Paul Gadzikowski

King Arthur of Time and Space

Quondam Futurusque

Chapter 3

Ship's log, supplemental: Straight and True has successfully reproduced the plasma leak accident that first sent a Sherwood boat into Evilspace a year ago, and is running cloaked. Our first step in stopping the Alliance invasion of the United Kingdoms, Nimue tells me, is enlisting the aid of the British rebels who hide out in the Boglands (in reflection I suppose, eerily for me, of the Underground of my own universe) - the rebels formerly commanded by my late Evilspace counterpart.

"The Crown has enough on its plate right now," Robin said, pacing Straight and True's teleporter room. "The shambles Geoffrey du Bullion made of the Nottingham and Roman efforts against the Saracens, the detioration of the alliance with the Saxons ...

"The last thing we need is yet another invasion force going through the wormhole, in any direction."

"Undoubtedly Morgan knows that," said Nimue. "She probably picked this moment in history very carefully."

"Nothing yet," said Will Scarlett, peering at the sensor readouts on the teleporter console.

"No rush," said Pelleas. He wasn't too sure he quite wanted to teleport through the astronomic goop out there, though Nimue seemed unconcerned enough once she'd asked that Will Scarlett be at the controls.

"You don't have to do this for me, Nimue," Robin said again.

Nimue shook her head. "These people aren't generously inclined toward the uniformed."

"Besides, Red told us your secret's got out," Pelleas said. Red had hinted that there were people whom Robin were better not to see again - or they him - now that his masquerade as his other self was common knowledge throughout Captain Robin's command. This Robin's expression now went a long way to confirm it.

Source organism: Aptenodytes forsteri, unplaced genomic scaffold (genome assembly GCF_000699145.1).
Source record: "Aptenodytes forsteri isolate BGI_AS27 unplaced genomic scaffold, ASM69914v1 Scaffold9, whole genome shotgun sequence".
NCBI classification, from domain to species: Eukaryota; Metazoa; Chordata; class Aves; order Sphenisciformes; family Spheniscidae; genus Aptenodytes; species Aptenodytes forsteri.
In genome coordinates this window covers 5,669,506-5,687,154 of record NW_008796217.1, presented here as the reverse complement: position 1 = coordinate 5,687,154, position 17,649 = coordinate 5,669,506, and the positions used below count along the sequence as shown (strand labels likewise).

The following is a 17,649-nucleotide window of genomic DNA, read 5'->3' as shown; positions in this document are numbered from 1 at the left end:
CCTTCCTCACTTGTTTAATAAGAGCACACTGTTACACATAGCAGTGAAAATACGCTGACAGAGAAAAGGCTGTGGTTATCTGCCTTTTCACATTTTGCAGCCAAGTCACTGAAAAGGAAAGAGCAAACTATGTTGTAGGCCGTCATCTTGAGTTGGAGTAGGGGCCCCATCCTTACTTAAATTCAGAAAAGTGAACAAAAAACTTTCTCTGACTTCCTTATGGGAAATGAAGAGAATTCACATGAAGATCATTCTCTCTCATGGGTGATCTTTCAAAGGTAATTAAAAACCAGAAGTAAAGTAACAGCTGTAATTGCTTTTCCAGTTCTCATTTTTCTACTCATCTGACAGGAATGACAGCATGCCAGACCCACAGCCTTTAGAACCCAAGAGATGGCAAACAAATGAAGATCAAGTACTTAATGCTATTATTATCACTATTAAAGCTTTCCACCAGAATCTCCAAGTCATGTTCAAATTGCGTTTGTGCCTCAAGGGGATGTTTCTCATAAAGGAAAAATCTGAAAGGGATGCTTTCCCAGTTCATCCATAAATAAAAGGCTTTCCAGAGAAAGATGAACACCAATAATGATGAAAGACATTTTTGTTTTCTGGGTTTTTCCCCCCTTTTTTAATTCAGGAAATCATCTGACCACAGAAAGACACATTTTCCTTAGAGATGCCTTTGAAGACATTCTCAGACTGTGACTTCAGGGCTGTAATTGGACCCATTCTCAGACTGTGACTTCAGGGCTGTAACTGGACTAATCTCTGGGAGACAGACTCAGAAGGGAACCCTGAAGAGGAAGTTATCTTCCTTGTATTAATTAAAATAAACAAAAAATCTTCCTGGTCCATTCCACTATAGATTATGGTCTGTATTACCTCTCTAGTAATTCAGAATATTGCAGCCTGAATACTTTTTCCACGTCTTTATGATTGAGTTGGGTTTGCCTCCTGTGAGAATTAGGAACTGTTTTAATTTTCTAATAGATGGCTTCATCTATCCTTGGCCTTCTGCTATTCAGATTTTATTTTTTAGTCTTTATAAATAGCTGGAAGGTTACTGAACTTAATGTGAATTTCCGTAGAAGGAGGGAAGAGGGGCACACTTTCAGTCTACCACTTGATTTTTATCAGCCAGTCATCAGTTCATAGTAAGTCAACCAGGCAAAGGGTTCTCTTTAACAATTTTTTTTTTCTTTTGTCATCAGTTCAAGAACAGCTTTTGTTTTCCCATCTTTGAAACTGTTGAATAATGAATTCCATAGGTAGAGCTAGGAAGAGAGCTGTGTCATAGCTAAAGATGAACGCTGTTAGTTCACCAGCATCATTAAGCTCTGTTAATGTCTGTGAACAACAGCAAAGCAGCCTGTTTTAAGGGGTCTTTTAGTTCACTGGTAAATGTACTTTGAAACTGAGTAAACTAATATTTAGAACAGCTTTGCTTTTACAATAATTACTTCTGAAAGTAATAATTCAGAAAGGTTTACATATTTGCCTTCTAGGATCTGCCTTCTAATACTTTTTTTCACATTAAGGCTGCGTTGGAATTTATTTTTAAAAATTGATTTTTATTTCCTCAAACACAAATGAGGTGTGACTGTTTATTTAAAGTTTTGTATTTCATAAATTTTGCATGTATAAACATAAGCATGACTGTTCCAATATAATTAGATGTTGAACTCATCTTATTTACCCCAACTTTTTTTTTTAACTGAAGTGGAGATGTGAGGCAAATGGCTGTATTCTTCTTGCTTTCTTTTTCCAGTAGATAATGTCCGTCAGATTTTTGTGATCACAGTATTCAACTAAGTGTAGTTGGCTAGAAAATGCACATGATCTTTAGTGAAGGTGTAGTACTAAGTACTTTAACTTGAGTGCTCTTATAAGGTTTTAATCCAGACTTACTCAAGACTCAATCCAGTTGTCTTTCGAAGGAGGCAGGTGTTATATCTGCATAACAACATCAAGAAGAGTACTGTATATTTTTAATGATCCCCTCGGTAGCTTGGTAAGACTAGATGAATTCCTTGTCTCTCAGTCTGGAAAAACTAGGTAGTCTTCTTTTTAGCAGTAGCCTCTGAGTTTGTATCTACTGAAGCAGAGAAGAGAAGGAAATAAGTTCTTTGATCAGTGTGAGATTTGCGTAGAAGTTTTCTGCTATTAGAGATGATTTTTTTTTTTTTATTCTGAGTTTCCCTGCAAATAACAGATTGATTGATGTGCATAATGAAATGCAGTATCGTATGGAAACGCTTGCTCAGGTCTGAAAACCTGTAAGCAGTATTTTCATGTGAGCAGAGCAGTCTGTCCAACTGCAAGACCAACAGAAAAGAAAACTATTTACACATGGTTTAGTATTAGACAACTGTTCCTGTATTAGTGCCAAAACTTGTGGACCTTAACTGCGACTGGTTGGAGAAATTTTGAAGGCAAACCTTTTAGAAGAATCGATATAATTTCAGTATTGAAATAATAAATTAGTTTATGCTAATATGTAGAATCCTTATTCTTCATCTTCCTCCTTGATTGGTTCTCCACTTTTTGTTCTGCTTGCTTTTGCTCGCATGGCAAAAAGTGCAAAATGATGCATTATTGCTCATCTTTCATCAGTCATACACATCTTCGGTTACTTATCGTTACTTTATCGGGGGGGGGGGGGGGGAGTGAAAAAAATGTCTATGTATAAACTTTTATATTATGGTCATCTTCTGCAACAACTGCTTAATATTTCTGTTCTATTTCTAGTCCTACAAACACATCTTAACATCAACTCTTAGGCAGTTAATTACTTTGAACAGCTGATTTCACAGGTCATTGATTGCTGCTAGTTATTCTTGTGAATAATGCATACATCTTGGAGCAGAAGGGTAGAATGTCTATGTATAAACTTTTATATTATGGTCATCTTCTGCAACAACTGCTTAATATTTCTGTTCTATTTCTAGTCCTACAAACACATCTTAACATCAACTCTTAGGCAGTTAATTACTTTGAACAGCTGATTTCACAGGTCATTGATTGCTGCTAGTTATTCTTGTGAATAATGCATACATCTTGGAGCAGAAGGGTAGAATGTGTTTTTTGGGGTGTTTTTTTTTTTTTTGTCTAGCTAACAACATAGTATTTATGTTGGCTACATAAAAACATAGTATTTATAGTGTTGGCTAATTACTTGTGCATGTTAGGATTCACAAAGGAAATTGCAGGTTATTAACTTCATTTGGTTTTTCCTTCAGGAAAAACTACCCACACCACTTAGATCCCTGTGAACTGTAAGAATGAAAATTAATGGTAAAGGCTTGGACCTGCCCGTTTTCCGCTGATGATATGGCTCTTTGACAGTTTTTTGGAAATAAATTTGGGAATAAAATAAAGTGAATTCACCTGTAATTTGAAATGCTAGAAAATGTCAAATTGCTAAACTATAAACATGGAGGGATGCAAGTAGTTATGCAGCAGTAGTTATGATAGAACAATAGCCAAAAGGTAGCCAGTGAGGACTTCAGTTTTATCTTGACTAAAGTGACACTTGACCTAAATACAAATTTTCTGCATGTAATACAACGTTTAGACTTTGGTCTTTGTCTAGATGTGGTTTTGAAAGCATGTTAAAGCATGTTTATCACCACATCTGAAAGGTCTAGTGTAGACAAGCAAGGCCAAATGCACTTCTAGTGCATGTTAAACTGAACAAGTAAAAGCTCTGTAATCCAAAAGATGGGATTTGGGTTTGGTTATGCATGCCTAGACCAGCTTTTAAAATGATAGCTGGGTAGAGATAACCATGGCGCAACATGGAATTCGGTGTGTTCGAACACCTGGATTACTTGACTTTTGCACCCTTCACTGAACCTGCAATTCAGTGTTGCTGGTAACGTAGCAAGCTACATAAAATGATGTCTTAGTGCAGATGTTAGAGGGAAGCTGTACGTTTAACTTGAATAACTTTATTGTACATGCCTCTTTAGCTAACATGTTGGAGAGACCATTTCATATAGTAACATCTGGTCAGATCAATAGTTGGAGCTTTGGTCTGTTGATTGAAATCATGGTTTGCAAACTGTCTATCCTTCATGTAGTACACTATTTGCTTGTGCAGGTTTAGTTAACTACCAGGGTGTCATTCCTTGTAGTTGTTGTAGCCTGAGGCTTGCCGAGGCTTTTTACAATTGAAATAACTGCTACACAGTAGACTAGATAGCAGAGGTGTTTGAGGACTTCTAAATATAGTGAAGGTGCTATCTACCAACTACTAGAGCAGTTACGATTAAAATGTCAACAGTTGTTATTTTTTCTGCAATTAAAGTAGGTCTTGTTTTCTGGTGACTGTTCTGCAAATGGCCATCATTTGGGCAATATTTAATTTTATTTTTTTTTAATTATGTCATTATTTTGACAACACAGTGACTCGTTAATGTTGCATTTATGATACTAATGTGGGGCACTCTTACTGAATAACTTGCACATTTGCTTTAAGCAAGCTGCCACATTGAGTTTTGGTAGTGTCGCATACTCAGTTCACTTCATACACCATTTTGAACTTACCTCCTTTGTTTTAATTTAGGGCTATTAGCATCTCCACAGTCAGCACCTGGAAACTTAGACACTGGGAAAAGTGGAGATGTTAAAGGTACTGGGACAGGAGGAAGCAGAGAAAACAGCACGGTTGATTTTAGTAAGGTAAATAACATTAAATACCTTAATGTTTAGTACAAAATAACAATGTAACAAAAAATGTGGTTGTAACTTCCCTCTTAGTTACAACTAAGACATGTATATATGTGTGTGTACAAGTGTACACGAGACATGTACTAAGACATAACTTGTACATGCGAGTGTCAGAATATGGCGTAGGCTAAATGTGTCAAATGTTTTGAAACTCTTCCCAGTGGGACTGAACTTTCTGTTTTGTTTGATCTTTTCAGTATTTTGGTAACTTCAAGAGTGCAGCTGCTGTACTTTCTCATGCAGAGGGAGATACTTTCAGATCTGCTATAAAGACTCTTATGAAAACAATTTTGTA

"Got something," Will Scarlett called. "Boat class. Pretty sloppy emissions ... a state of disrepair that suggests it's not subject to normal maintenance."

"A rebel in hiding," Nimue nodded.

"Life readings," said Will Scarlett. "One humanoid life form. Might not be British; hard to tell through the sensor distortion."

"One of the other oppressed Kingdoms' subjects then," said Robin. "An Alliance patrol would be in a better ship."

"Whenever you're ready, Chief," said Nimue.

"Energize," ordered Robin, and Pelleas's world faded into blue streaks.


"Illan!" said Pelleas.

The Ulsterman blinked and was instantly out of the meditative trance he had been enjoying when the time travelers teleported into his boat. "You have the advantage of me," he said, drawing a makeshift energy weapon. It was pretty shabby looking, Pelleas thought, but an Illan had assembled it so he gave it respect due.

Nimue tipped her hat. "How do you do. I'm Nimue and this is Pelleas. We're from the other universe."

Illan lowered his weapon but kept it covering them. "The other sorceress. Allan-A-Dale spoke of you when the mission to Sherwood returned. Not entirely favorably, I may say."

"I'm glad to know they got back safely," said Nimue. "I was hoping to see Red."

"We do not gather often, nor inform each other of our whereabouts between meetings," said Illan. "It is among the security protocols I have introduced since I joined Captain Robin's force."

"Well, I had hoped to discuss with him the other group of rebels he had been involved with before the Alliance sent him to Sherwood. But I think you can be of even greater help to me."

"I wasn't aware that Red had been involved with any other such group."

"I didn't think so. But I believe you may be familiar with one."

"Indeed?" Illan raised both eyebrows. "What makes you believe this?"

"I have special knowledge," smiled Nimue. Illan regarded her closely, obviously in the process of deciding whether to trust her.

The Illan in our universe, thought Pelleas, joined a rebel group based in the Boglands too. The Illan in our universe had been sent to spy on those rebels on behalf of another group of Britons. The two groups ended up joining forces, commanded by -

"You are correct," Illan admitted. "Now, I suspect, you're going to request that I ... 'take you to my leader'."

"We'll take you, if you don't mind," said Nimue. She waved at the boat's communication console. "May I?"